As zaccaria told you - this is really, really hard problem.
All because it clients (browser) specific case (mood) how it will process clicking on the Back button. I.e. if it will reload page from server / cache, if it will refill previously filled forms (some browser has such behaviour) etc. You haven’t even got sure if a JS / jQuery code included in such page will be re-executed (some browsers does not do this, when re-reading page from cache).
For example (a bit off-topic, but explaining the problem), if you use simple JS code:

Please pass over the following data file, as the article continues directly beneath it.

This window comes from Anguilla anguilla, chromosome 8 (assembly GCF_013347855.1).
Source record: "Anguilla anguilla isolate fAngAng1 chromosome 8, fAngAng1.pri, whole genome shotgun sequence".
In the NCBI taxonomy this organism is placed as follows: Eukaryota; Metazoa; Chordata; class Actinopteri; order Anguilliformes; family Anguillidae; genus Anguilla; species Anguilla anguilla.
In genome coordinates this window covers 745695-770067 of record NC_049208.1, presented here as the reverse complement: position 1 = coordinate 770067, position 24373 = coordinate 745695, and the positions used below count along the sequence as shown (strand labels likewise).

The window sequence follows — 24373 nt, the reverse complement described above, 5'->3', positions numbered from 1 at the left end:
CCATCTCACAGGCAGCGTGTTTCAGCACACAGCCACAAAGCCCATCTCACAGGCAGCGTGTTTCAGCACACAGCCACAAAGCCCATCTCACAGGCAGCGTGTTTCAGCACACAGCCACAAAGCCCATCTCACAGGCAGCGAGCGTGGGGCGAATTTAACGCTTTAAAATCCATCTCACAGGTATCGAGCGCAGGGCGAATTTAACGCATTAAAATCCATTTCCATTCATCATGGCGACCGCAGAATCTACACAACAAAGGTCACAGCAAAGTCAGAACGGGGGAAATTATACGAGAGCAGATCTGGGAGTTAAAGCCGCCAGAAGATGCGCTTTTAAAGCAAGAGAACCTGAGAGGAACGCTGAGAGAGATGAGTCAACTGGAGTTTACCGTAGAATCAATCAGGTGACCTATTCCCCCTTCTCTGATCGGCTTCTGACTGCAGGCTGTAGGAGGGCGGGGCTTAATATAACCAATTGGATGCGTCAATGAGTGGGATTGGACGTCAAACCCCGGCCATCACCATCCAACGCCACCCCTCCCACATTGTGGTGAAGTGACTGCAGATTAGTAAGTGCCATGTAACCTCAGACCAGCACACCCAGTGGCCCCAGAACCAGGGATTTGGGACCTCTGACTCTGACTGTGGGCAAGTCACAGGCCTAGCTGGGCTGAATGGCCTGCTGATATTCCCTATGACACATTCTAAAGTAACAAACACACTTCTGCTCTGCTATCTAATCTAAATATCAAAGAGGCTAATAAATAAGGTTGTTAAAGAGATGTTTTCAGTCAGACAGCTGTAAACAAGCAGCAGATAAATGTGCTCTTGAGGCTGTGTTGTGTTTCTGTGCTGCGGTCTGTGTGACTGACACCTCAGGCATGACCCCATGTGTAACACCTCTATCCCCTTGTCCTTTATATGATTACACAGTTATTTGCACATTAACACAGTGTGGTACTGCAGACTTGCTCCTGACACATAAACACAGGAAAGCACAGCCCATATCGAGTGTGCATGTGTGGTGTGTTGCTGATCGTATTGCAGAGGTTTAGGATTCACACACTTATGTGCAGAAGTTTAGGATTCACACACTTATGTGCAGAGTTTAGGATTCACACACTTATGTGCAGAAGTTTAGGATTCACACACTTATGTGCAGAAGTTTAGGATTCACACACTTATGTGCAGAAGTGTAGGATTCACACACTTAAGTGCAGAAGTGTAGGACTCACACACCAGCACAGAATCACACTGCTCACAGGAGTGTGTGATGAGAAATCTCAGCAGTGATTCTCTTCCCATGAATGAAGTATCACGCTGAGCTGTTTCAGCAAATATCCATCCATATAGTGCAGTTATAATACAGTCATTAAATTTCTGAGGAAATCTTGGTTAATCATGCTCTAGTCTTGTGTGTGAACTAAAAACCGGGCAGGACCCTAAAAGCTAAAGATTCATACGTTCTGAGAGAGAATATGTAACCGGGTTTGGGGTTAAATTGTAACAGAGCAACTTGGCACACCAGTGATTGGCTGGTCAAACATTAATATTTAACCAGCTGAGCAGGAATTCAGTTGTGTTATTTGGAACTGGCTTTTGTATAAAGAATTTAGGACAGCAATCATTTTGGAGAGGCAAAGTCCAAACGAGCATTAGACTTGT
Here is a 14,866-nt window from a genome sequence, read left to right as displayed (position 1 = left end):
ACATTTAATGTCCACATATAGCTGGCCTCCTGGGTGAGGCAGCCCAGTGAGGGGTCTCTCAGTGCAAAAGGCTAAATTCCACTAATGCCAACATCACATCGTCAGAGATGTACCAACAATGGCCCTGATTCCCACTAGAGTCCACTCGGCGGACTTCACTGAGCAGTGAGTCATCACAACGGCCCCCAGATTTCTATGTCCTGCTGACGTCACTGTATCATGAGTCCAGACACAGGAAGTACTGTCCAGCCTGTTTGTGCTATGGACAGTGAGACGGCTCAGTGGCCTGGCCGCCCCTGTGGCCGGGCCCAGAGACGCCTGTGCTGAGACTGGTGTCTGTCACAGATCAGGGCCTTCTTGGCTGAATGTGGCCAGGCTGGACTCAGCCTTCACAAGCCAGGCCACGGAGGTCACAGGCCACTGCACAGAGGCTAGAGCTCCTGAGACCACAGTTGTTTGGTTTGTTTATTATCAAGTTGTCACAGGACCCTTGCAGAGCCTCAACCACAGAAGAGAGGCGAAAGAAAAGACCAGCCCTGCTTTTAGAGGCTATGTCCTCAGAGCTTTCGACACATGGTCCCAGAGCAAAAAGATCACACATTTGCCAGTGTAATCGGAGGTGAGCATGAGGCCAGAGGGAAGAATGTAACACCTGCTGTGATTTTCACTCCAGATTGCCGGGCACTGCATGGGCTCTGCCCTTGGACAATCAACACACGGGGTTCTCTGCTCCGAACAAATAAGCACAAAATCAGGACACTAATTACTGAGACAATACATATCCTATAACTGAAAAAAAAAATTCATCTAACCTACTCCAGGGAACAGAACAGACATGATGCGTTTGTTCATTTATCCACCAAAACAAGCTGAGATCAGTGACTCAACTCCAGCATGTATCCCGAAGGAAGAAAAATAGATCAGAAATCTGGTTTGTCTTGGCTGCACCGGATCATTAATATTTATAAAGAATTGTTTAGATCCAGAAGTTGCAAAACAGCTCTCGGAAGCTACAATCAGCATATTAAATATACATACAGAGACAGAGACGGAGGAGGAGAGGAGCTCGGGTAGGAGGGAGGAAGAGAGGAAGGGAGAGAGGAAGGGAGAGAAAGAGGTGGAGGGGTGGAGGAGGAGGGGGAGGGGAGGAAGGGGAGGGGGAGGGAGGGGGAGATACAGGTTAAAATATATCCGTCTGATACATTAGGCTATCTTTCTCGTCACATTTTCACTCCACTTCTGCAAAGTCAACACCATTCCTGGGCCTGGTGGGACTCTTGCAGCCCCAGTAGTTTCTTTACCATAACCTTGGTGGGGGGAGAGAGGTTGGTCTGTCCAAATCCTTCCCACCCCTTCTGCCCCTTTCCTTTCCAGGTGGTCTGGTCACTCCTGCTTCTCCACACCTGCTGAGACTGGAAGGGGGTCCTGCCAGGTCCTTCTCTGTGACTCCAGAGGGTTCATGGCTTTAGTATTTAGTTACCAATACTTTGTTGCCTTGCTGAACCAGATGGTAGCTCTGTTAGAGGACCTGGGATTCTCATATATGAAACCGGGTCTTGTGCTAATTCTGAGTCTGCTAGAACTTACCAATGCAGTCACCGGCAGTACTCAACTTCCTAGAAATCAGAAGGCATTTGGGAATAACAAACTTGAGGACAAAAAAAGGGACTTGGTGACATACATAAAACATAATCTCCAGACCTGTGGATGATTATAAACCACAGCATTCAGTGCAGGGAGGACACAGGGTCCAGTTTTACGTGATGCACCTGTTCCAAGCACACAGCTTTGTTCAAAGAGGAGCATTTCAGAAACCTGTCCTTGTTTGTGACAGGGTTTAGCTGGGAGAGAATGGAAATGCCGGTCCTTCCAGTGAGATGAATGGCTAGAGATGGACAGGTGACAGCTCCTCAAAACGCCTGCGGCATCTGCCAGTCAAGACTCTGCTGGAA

for the link onClick event and click that link a few times, you will have a total mess in Firefox browsing history, as this browser is adding new position to history each time page is being reloaded (which IMHO is an absurd - this is still the same page and FF knows this, as it is responding for reload request; IE does not have such behaviour, if I’m not mistaken).
So, this example illustrates that there are many problems across browsers and this is one of biggest pains of web developers ever.
All I can recommend you here is to include your own back button, inside page content, and strongly advice your users (with clear, visible message) not to use browsers build-in back button - I seen such approach on some bank webpage and must admit that it is some kind of nice solution for this problem.